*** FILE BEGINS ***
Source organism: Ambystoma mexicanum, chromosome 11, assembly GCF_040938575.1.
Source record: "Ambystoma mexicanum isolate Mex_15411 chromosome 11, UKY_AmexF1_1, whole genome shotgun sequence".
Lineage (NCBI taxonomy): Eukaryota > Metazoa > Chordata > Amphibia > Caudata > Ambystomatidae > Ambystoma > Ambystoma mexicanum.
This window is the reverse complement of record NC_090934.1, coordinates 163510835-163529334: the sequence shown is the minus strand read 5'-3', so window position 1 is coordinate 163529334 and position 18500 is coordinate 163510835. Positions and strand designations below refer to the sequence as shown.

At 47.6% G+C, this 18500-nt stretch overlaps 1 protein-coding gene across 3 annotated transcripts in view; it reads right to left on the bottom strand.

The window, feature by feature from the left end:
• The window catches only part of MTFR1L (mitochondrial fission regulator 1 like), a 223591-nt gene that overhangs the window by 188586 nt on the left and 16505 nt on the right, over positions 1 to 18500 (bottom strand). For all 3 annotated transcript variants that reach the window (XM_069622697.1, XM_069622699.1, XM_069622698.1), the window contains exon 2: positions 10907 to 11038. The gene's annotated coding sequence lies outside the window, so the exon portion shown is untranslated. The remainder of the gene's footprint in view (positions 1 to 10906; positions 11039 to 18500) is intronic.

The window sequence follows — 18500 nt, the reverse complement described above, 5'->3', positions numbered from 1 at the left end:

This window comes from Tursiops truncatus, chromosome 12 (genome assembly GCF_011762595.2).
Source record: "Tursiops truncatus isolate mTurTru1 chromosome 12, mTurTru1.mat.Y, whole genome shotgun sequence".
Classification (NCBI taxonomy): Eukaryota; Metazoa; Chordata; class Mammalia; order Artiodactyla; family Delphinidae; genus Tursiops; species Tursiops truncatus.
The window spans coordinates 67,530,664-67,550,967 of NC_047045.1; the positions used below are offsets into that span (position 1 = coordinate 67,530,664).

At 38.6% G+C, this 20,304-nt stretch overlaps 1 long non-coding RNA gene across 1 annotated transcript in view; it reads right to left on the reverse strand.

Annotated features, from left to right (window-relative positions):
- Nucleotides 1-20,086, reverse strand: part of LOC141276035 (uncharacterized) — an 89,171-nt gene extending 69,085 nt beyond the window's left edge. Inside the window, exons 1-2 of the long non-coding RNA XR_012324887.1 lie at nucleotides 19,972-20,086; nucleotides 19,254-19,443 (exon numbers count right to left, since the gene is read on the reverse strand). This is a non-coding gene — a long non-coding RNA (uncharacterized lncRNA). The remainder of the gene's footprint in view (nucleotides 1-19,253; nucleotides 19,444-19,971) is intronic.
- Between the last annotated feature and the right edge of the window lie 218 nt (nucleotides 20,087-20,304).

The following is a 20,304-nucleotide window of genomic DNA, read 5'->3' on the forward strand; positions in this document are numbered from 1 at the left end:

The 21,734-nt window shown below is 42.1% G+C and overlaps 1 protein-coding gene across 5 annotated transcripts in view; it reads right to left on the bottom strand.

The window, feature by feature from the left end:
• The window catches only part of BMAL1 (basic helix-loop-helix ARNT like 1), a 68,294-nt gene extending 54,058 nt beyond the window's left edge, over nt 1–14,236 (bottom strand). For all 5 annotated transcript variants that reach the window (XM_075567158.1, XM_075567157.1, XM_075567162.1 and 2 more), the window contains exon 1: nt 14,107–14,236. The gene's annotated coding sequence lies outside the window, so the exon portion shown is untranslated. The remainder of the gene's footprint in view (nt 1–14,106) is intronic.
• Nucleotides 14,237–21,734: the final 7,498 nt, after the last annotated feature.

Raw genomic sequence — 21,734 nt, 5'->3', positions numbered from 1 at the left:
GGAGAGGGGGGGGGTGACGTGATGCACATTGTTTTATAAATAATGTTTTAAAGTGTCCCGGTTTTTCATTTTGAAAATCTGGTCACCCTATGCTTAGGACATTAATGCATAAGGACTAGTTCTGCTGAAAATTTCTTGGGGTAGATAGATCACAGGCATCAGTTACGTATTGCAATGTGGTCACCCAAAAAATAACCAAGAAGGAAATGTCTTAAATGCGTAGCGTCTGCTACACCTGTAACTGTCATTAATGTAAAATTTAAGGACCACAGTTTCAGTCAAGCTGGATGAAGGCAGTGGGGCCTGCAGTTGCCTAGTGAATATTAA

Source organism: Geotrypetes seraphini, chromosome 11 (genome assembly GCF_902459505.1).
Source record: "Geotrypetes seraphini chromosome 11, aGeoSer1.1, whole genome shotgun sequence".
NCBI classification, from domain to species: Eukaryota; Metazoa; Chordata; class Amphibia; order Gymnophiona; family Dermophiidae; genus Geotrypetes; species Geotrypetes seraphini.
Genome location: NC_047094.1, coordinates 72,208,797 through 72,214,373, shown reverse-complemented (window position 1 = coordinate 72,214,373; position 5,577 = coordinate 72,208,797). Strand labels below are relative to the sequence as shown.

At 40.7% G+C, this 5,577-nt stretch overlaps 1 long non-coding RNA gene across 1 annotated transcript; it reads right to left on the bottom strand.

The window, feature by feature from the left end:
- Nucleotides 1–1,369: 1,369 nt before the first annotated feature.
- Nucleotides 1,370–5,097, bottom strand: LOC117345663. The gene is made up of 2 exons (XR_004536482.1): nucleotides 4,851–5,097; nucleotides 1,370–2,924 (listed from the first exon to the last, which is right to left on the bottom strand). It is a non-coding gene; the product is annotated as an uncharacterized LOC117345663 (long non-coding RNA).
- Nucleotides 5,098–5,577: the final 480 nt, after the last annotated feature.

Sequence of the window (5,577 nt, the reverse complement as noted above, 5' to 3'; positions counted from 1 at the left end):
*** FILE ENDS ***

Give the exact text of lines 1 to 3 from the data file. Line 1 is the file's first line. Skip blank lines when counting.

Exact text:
Source organism: Ambystoma mexicanum, chromosome 11, assembly GCF_040938575.1.
Source record: "Ambystoma mexicanum isolate Mex_15411 chromosome 11, UKY_AmexF1_1, whole genome shotgun sequence".
Lineage (NCBI taxonomy): Eukaryota > Metazoa > Chordata > Amphibia > Caudata > Ambystomatidae > Ambystoma > Ambystoma mexicanum.